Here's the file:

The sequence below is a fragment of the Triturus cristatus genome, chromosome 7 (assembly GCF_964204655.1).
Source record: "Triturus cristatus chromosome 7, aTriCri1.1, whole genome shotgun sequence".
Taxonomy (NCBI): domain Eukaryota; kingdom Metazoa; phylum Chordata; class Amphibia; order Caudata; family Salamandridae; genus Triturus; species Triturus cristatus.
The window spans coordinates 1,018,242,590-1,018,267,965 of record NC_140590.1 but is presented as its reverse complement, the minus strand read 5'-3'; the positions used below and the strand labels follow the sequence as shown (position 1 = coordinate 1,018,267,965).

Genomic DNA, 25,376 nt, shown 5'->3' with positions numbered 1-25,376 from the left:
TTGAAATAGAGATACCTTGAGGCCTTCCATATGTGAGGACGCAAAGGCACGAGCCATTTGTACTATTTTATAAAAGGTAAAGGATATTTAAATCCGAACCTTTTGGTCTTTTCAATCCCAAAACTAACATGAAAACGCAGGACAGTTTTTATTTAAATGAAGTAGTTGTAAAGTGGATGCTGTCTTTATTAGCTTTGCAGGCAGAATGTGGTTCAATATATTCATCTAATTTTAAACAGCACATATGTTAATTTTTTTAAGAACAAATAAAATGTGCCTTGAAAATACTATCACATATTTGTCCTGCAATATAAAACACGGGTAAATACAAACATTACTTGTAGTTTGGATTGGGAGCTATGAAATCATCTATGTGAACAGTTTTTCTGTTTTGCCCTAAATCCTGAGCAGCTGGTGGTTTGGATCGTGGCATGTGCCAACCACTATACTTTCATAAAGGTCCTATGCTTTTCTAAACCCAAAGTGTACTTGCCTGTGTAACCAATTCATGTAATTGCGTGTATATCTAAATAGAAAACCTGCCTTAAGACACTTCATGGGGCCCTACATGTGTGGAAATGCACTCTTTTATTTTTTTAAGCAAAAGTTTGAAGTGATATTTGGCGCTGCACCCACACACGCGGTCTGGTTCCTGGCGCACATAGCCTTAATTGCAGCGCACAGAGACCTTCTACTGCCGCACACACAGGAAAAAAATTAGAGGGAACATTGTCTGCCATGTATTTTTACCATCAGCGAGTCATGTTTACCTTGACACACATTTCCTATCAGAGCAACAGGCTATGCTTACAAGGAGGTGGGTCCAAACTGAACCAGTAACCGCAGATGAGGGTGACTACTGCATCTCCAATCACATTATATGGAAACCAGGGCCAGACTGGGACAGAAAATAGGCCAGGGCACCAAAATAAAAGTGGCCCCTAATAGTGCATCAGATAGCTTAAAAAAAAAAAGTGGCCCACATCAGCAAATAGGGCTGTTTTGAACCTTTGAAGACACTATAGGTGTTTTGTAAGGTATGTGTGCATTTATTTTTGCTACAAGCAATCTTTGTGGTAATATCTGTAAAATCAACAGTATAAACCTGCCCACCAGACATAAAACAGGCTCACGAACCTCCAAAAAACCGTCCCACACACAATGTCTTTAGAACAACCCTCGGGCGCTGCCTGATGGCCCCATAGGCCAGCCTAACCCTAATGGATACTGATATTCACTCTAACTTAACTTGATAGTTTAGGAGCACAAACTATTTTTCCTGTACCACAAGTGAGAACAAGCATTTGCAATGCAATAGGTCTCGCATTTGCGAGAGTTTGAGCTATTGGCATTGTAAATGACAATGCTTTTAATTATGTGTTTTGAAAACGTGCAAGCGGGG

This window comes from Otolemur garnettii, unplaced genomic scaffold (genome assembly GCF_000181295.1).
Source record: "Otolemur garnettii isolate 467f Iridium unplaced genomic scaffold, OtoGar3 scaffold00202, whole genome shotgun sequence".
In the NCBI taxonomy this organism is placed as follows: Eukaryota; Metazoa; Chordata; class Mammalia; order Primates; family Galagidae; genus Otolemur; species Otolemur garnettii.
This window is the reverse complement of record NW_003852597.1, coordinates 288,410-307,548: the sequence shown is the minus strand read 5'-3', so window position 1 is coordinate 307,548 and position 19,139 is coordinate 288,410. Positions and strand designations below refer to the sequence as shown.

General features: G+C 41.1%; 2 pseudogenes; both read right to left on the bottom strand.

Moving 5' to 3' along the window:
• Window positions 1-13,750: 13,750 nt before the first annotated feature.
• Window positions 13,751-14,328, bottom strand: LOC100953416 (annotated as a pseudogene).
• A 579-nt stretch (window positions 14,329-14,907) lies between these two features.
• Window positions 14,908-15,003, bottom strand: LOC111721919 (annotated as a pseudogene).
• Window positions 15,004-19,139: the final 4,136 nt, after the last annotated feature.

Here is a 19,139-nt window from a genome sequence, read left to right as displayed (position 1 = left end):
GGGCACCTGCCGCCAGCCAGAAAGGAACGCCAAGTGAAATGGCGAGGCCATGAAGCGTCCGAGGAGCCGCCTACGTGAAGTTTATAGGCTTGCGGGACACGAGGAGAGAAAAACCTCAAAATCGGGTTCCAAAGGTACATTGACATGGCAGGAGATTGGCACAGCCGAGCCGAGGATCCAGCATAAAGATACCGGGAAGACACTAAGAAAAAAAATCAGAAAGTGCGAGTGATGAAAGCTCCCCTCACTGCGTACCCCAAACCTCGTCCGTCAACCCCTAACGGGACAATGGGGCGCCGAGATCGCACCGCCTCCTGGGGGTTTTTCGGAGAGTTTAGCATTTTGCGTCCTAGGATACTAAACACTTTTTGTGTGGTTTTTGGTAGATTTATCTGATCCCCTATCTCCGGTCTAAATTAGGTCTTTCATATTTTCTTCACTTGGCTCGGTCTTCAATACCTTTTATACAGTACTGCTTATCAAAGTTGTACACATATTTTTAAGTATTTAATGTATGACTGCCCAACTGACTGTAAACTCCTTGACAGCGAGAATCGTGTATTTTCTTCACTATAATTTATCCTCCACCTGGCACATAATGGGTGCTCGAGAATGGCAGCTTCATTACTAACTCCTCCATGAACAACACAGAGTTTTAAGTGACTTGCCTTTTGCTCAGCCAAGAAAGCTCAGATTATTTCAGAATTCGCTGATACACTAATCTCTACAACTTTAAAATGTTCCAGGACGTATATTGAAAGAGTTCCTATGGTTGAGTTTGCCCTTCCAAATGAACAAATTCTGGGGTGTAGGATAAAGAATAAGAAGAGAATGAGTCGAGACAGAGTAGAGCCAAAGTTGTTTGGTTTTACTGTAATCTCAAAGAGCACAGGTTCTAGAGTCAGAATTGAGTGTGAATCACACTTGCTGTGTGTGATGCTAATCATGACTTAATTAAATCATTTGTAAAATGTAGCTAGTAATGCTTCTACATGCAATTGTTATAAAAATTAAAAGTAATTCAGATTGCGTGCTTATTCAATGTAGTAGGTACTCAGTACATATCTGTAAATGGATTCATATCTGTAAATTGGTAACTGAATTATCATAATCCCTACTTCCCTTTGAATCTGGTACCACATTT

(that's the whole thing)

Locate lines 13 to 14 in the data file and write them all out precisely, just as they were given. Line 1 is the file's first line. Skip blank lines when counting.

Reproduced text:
• Window positions 1-13,750: 13,750 nt before the first annotated feature.
• Window positions 13,751-14,328, bottom strand: LOC100953416 (annotated as a pseudogene).